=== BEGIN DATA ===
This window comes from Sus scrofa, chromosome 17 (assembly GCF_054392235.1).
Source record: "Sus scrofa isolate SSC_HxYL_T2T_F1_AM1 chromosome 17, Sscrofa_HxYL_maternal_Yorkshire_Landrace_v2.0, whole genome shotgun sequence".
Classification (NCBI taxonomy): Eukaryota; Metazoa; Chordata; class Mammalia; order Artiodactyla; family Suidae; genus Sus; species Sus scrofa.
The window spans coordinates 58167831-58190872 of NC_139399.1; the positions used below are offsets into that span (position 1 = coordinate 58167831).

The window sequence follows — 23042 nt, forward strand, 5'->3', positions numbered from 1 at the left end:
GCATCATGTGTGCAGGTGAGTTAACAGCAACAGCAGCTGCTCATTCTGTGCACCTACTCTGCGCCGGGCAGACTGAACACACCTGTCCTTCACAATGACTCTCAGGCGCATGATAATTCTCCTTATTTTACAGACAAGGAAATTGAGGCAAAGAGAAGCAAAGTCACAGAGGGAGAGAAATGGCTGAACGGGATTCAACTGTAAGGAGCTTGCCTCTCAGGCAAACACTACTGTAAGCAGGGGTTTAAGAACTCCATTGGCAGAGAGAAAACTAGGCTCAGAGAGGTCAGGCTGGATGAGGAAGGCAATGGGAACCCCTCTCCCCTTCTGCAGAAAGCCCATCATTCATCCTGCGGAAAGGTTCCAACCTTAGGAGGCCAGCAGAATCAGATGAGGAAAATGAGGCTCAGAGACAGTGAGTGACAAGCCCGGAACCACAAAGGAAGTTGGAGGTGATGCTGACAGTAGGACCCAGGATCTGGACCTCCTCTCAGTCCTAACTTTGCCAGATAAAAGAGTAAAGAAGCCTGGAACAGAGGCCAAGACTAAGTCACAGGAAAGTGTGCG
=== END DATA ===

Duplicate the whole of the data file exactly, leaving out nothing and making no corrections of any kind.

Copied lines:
This window comes from Sus scrofa, chromosome 17 (assembly GCF_054392235.1).
Source record: "Sus scrofa isolate SSC_HxYL_T2T_F1_AM1 chromosome 17, Sscrofa_HxYL_maternal_Yorkshire_Landrace_v2.0, whole genome shotgun sequence".
Classification (NCBI taxonomy): Eukaryota; Metazoa; Chordata; class Mammalia; order Artiodactyla; family Suidae; genus Sus; species Sus scrofa.
The window spans coordinates 58167831-58190872 of NC_139399.1; the positions used below are offsets into that span (position 1 = coordinate 58167831).

The window sequence follows — 23042 nt, forward strand, 5'->3', positions numbered from 1 at the left end:
GCATCATGTGTGCAGGTGAGTTAACAGCAACAGCAGCTGCTCATTCTGTGCACCTACTCTGCGCCGGGCAGACTGAACACACCTGTCCTTCACAATGACTCTCAGGCGCATGATAATTCTCCTTATTTTACAGACAAGGAAATTGAGGCAAAGAGAAGCAAAGTCACAGAGGGAGAGAAATGGCTGAACGGGATTCAACTGTAAGGAGCTTGCCTCTCAGGCAAACACTACTGTAAGCAGGGGTTTAAGAACTCCATTGGCAGAGAGAAAACTAGGCTCAGAGAGGTCAGGCTGGATGAGGAAGGCAATGGGAACCCCTCTCCCCTTCTGCAGAAAGCCCATCATTCATCCTGCGGAAAGGTTCCAACCTTAGGAGGCCAGCAGAATCAGATGAGGAAAATGAGGCTCAGAGACAGTGAGTGACAAGCCCGGAACCACAAAGGAAGTTGGAGGTGATGCTGACAGTAGGACCCAGGATCTGGACCTCCTCTCAGTCCTAACTTTGCCAGATAAAAGAGTAAAGAAGCCTGGAACAGAGGCCAAGACTAAGTCACAGGAAAGTGTGCG